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Old Ontario needs New Age thinking

The Northern population has changed in important ways over the last 40 years.
David Robinson Economist, Laurentian University Director, Institute for Northern Ontario Research and Development.

Mark Twain is supposed to have said that everybody talks about the weather but nobody does anything about it. Maybe if he were alive today in Northern Ontario he might say everybody talks about Vieux-Ontario, but nobody seems to do anything about it.

Vieux-Ontario is my new name for Northern Ontario. It updates the wonderful French name for the region, Nouvel-Ontario, to take into account recent Census results. The 2016 Census shows that on average people in the here in the North are older than people in the south. This isn’t news, of course: the 2011 Census said the same thing. We Northerners are getting older faster than the rest of the country.

Every newspaper in the North has reported on the demographic difference, but not one had any useful ideas about what to do about it. No city council has adopted a plan to make their city more attractive for older people. The province has no Guidelines on Adapting Yesterday’s Towns for Tomorrow’s People. 

It isn’t surprising that we are all talk and no action: older populations elect councils with older brains. Older brains don't always contain the kind of ideas that are being discussed at, for example. If older brains don't have a subscription to a good source of new ideas they will just go on making decisions to fit the towns they grew up in 40 years ago.

The Northern population has changed in important ways over the last 40 years. Our population pyramid doesn’t look like a pyramid any more. The top part, from 53 years to age 100, still looks like the Great Pyramid at Giza. Below 53 it actually starts to shrink. Three per cent of the Canadian population is 53 years old. Just 2 per cent is one year old. Our population pyramid looks like a cone standing on a wonky cardboard box.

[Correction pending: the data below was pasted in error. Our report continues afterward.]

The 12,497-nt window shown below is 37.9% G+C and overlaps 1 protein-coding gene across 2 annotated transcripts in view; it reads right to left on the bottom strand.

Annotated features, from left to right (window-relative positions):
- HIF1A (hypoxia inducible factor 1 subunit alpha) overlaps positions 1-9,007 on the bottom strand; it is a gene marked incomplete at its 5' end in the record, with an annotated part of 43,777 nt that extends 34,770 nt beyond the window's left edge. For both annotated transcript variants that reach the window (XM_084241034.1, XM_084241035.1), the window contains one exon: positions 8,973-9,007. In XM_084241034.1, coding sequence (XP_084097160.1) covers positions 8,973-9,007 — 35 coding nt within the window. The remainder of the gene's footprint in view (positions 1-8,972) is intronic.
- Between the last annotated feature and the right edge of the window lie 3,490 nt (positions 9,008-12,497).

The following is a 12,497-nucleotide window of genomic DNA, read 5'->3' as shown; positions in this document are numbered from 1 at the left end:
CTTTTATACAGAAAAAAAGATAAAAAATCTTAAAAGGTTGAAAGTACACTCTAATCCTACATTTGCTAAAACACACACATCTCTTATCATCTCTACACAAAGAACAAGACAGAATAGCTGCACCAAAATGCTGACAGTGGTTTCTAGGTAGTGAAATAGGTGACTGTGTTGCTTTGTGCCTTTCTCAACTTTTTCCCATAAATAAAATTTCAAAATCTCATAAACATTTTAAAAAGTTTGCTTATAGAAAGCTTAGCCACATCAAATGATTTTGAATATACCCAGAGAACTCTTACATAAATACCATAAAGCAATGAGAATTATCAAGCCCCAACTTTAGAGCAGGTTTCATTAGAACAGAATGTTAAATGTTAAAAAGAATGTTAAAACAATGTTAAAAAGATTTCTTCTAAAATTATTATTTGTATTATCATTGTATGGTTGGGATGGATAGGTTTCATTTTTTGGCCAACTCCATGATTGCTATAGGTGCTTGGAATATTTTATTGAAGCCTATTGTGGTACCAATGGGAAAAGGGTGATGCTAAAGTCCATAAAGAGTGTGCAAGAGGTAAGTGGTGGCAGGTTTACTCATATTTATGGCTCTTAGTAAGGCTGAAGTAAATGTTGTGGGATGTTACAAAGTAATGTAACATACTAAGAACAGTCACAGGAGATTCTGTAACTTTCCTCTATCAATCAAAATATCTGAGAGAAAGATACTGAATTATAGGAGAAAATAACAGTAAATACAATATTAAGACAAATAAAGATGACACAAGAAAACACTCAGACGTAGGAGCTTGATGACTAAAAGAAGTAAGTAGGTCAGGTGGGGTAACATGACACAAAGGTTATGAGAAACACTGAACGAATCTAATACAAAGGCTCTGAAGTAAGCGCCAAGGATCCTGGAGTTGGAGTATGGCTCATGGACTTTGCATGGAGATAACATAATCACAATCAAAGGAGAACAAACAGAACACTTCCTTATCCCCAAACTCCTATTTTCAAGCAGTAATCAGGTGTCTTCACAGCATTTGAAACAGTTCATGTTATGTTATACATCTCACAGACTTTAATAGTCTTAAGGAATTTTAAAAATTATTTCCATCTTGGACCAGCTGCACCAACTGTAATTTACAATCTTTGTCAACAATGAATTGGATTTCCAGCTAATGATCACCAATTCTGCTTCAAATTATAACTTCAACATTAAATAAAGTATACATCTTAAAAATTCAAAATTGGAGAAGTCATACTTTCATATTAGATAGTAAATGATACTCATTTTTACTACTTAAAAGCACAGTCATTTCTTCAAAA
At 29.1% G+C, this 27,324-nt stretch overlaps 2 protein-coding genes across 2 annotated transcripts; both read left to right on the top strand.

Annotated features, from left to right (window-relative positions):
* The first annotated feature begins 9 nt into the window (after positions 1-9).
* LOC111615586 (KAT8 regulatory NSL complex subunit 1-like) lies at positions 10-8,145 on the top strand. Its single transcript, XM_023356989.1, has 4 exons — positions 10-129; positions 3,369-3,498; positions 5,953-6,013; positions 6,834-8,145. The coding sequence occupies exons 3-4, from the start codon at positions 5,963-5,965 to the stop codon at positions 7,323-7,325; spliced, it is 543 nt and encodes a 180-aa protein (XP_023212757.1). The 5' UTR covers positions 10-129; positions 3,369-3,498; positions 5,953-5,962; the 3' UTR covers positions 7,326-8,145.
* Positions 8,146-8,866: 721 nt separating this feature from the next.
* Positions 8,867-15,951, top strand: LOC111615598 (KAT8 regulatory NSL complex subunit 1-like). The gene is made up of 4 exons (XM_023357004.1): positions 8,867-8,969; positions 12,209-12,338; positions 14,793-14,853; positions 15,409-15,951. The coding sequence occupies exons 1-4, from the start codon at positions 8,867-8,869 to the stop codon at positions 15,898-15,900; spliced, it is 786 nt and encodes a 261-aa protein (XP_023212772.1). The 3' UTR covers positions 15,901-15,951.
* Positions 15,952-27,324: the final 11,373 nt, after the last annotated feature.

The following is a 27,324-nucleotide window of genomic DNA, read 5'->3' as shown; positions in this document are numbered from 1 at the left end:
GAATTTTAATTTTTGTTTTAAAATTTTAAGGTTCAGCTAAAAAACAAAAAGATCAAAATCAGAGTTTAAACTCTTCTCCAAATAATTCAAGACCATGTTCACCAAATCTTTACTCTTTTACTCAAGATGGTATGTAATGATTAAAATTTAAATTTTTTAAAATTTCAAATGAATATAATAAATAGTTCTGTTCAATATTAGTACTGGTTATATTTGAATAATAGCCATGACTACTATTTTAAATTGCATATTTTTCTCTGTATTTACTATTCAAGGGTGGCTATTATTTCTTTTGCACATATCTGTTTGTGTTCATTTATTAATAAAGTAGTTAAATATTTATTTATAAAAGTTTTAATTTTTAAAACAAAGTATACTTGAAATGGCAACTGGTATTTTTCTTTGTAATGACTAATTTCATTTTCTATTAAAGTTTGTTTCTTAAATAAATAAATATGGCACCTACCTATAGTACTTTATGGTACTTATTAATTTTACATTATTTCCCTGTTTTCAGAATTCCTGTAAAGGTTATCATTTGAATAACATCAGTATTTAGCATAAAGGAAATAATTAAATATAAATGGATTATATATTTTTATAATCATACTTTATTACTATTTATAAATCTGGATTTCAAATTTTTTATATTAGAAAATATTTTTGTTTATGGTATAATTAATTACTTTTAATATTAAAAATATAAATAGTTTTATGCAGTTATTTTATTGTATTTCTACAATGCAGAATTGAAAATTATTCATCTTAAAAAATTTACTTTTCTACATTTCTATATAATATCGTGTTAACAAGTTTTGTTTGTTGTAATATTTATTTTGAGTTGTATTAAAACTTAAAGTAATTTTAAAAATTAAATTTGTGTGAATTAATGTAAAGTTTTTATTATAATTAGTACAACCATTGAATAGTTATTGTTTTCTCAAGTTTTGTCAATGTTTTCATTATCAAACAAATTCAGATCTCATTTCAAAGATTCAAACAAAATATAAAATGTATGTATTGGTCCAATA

Until the end of the baby boom, more children were being added to the base of the pyramid each year. After the baby boom, the pyramid gets thinner. It seems that baby boomers were not great babymakers. In Vieux-Ontario, the pyramid looks even worse. The top is one third wider — almost 4 per cent of the Northern population is exactly 55. The bottom is narrower. Job losses have taken bites out of the age group from 25 to 49. This depressing pattern repeats itself in each of the cities of Vieux-Ontario. For Timmins, the pyramid is just a bit fat in the middle. North Bay and Sudbury are more top-heavy. Thunder Bay and the Sault are even farther along the road to senility.

Northern cities and towns were built for the growing populations and big families we see in the top half of the population pyramid. Baby boomers and their parents wanted suburban homes, so our towns sprawled outward to provide them. The millennials who followed have different tastes. Research in the U.S. shows that most millennials want smaller families, and more than half want downtown homes. They don’t want to commute and mow lawns. Older people, too, are abandoning larger suburban homes. Some move to smaller apartments near services and shopping; some go into assisted living that is economic only at high densities.

Our changing population pyramids tells us that we should be redesigning our downtowns for young people and pensioners. We should be making pedestrian-based city cores and concentrating education and other services in the cores. We should have local transit for the densest areas. We should be designing downtowns that are exciting places the young and the old.

It will be hard to reverse the population decline in Northern Ontario. We will have to replan our downtowns so they can become places that people want to raise kids in or want to grow old in. That is a very different vision of how communities should be developed.

Good new ideas are out there waiting for our councils to find them. Unfortunately, as physicist Max Planck pointed out, new ideas don’t usually win by convincing the old leaders. They win when those old leaders die off. By then, it may be too late to change direction. And the fresh young brains may have left Vieux-Ontario.